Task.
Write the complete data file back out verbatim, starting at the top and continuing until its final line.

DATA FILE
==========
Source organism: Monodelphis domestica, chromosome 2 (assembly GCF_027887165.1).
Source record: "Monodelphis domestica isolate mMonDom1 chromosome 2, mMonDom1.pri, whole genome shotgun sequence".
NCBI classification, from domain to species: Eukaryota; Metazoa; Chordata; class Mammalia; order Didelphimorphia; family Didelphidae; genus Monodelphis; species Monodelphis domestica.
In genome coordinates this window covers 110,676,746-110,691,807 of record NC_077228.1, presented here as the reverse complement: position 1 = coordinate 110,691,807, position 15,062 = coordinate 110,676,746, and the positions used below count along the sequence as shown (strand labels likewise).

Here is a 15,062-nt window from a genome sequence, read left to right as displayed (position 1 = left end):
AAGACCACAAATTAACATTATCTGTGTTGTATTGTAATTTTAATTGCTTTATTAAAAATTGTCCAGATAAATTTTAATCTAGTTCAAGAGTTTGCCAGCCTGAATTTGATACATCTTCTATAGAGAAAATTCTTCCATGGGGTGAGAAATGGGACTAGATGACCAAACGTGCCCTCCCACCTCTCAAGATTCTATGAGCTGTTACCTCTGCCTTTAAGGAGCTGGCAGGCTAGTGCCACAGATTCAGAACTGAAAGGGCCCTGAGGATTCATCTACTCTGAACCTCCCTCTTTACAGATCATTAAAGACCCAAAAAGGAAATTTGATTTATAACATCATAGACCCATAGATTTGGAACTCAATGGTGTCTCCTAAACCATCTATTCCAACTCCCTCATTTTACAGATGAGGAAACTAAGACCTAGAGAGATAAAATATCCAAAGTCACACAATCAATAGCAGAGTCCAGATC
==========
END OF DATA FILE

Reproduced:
Source organism: Monodelphis domestica, chromosome 2 (assembly GCF_027887165.1).
Source record: "Monodelphis domestica isolate mMonDom1 chromosome 2, mMonDom1.pri, whole genome shotgun sequence".
NCBI classification, from domain to species: Eukaryota; Metazoa; Chordata; class Mammalia; order Didelphimorphia; family Didelphidae; genus Monodelphis; species Monodelphis domestica.
In genome coordinates this window covers 110,676,746-110,691,807 of record NC_077228.1, presented here as the reverse complement: position 1 = coordinate 110,691,807, position 15,062 = coordinate 110,676,746, and the positions used below count along the sequence as shown (strand labels likewise).

Here is a 15,062-nt window from a genome sequence, read left to right as displayed (position 1 = left end):
AAGACCACAAATTAACATTATCTGTGTTGTATTGTAATTTTAATTGCTTTATTAAAAATTGTCCAGATAAATTTTAATCTAGTTCAAGAGTTTGCCAGCCTGAATTTGATACATCTTCTATAGAGAAAATTCTTCCATGGGGTGAGAAATGGGACTAGATGACCAAACGTGCCCTCCCACCTCTCAAGATTCTATGAGCTGTTACCTCTGCCTTTAAGGAGCTGGCAGGCTAGTGCCACAGATTCAGAACTGAAAGGGCCCTGAGGATTCATCTACTCTGAACCTCCCTCTTTACAGATCATTAAAGACCCAAAAAGGAAATTTGATTTATAACATCATAGACCCATAGATTTGGAACTCAATGGTGTCTCCTAAACCATCTATTCCAACTCCCTCATTTTACAGATGAGGAAACTAAGACCTAGAGAGATAAAATATCCAAAGTCACACAATCAATAGCAGAGTCCAGATC